After the trip, we settled in Mexico in the summer of 2008 where I began writing more regularly. I’m writing essays, short stories and a book about our world trip. This, while getting down to learning the craft of writing and improving my art. In April of 2009 we moved to Costa Rica with a quick trip to Guatemala for a week before settling in our new home. Don’t know how long we’ll be here but this is all part of our second ’round the world trip…just at a much slower pace than #1.The Gallans have just left Spain, and here's a blurb from Doris's most recent blog post:
WHAT’S NEXT: Moving to Hel & Rob’s flat in Carcassonne, France to spend the holidays. We’ve been told it won’t be any warmer but it is a lovely town, a beautiful apartment and we’ll be with friends for the New Year celebrations. We’re likely going to Hong Kong after Carcassonne, maybe spending a week or two in Vietnam if we managed to save enough money, and then move to China for Jacob’s job in Wenzhou, for February 2010.Tuesday was a day of fantastic weather; upper 60's and sunny. Perfect day to visit Gulliver Park. Gulliver Park is a playground in the shape of Gulliver from Gulliver's Travels. With all the kids playing on it, they look like Lilliputians!
Here's a bird's eye view:
And a bit closer:
The slides were soooo fun! Really, coming to Valencia just to play on this playground is reason enough. Richard and I were surprised by all of the steep drop-offs, with no sort of railing at all. Gave you a bit more of an adrenaline rush while you were climbing around; though I'd be tweaking out if my kid were running around up there. It was awesome, but would never fly in the US. I tried to take some pics showing the drop-offs:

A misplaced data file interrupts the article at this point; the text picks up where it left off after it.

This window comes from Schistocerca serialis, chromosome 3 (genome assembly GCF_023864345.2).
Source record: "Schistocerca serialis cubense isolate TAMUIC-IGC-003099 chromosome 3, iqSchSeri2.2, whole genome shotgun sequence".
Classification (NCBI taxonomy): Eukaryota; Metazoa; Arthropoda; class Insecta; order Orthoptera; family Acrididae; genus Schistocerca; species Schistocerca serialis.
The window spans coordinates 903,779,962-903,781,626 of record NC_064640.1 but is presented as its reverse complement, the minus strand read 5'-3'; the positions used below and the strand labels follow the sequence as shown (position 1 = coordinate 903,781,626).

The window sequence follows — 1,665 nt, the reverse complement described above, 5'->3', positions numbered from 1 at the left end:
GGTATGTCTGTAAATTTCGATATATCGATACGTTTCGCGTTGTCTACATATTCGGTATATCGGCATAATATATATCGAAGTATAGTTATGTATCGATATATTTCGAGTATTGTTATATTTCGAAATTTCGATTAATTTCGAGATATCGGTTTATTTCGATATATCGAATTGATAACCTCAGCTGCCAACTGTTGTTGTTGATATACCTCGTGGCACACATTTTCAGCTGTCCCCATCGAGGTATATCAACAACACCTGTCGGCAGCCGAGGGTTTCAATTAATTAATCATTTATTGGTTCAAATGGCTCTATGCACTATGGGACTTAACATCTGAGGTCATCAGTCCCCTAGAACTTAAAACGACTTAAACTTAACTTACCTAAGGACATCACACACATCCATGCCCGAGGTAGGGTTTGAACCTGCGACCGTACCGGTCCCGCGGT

Then we headed to Valencia's nearby City of Arts and Sciences, with some simply amazing architecture. Here's a brief summary of the area from the official site:
The City of Arts and Sciences is a unique complex devoted to scientific and cultural dissemination which is made up of five main elements: the Hemisfèric (IMAX cinema and digital projections), the Umbracle (a landscaped vantage point and car park), the Príncipe Felipe Science Museum (an innovative centre of interactive science), the Oceanográfico (the largest aquarium in Europe with over 500 marine species) and the Palau de les Arts Reina Sofía (which takes care of the operatic programme). The Ágora, which will give the complex a multifunctional space, is under construction.
We didn't go inside any of the buildings, as entrance fees for all of the museums were quite pricey, but simply walking around outside to admire the architecture up-close was quite a treat. Both the sites I linked to above have some great pictures of the buildings; here are some I took:
On Wednesday, after eating some breakfast and walking around the Central Market for a bit, it was time for me to catch my flight home. Got back to my apartment, dropped off my backpack, and five minutes later I was on my way out to go tutor in Las Rozas.
It was nice to be in a different (warmer) environment for a few days, and I always love learning about the other hostelers and listening to their stories. Gets me excited for all of the traveling I have yet to experience in my lifetime.